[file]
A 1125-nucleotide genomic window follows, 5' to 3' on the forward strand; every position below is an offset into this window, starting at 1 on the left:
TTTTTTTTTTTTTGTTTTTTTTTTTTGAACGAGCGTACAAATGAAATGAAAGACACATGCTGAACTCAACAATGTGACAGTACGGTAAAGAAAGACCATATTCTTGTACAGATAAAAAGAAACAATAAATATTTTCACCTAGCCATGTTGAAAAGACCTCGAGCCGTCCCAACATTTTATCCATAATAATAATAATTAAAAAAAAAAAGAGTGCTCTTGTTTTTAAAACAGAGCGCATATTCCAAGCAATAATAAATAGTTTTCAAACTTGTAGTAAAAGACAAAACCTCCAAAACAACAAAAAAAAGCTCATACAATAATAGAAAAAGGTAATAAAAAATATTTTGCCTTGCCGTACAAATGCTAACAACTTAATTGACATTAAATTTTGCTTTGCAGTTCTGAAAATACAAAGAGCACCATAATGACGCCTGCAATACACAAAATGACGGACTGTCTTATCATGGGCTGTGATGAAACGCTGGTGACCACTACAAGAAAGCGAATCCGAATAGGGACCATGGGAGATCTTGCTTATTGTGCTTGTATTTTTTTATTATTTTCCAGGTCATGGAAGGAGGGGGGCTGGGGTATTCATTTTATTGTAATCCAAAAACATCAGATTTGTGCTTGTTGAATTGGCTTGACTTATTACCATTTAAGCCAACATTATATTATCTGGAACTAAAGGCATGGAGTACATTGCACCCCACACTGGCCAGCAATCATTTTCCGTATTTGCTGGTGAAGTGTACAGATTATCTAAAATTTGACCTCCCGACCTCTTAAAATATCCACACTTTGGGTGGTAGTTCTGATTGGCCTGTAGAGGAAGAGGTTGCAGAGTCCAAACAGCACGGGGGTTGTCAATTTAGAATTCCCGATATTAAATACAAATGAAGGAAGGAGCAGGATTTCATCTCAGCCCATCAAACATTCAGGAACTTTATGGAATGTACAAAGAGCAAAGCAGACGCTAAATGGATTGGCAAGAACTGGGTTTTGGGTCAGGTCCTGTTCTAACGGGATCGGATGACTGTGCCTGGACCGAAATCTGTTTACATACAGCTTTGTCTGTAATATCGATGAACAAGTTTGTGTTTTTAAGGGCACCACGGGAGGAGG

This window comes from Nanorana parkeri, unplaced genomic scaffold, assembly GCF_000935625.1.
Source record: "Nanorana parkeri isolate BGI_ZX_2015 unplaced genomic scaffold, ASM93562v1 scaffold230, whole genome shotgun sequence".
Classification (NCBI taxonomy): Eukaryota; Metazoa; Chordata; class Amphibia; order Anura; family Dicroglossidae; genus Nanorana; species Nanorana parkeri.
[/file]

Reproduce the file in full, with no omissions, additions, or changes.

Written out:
A 1125-nucleotide genomic window follows, 5' to 3' on the forward strand; every position below is an offset into this window, starting at 1 on the left:
TTTTTTTTTTTTTGTTTTTTTTTTTTGAACGAGCGTACAAATGAAATGAAAGACACATGCTGAACTCAACAATGTGACAGTACGGTAAAGAAAGACCATATTCTTGTACAGATAAAAAGAAACAATAAATATTTTCACCTAGCCATGTTGAAAAGACCTCGAGCCGTCCCAACATTTTATCCATAATAATAATAATTAAAAAAAAAAAGAGTGCTCTTGTTTTTAAAACAGAGCGCATATTCCAAGCAATAATAAATAGTTTTCAAACTTGTAGTAAAAGACAAAACCTCCAAAACAACAAAAAAAAGCTCATACAATAATAGAAAAAGGTAATAAAAAATATTTTGCCTTGCCGTACAAATGCTAACAACTTAATTGACATTAAATTTTGCTTTGCAGTTCTGAAAATACAAAGAGCACCATAATGACGCCTGCAATACACAAAATGACGGACTGTCTTATCATGGGCTGTGATGAAACGCTGGTGACCACTACAAGAAAGCGAATCCGAATAGGGACCATGGGAGATCTTGCTTATTGTGCTTGTATTTTTTTATTATTTTCCAGGTCATGGAAGGAGGGGGGCTGGGGTATTCATTTTATTGTAATCCAAAAACATCAGATTTGTGCTTGTTGAATTGGCTTGACTTATTACCATTTAAGCCAACATTATATTATCTGGAACTAAAGGCATGGAGTACATTGCACCCCACACTGGCCAGCAATCATTTTCCGTATTTGCTGGTGAAGTGTACAGATTATCTAAAATTTGACCTCCCGACCTCTTAAAATATCCACACTTTGGGTGGTAGTTCTGATTGGCCTGTAGAGGAAGAGGTTGCAGAGTCCAAACAGCACGGGGGTTGTCAATTTAGAATTCCCGATATTAAATACAAATGAAGGAAGGAGCAGGATTTCATCTCAGCCCATCAAACATTCAGGAACTTTATGGAATGTACAAAGAGCAAAGCAGACGCTAAATGGATTGGCAAGAACTGGGTTTTGGGTCAGGTCCTGTTCTAACGGGATCGGATGACTGTGCCTGGACCGAAATCTGTTTACATACAGCTTTGTCTGTAATATCGATGAACAAGTTTGTGTTTTTAAGGGCACCACGGGAGGAGG

This window comes from Nanorana parkeri, unplaced genomic scaffold, assembly GCF_000935625.1.
Source record: "Nanorana parkeri isolate BGI_ZX_2015 unplaced genomic scaffold, ASM93562v1 scaffold230, whole genome shotgun sequence".
Classification (NCBI taxonomy): Eukaryota; Metazoa; Chordata; class Amphibia; order Anura; family Dicroglossidae; genus Nanorana; species Nanorana parkeri.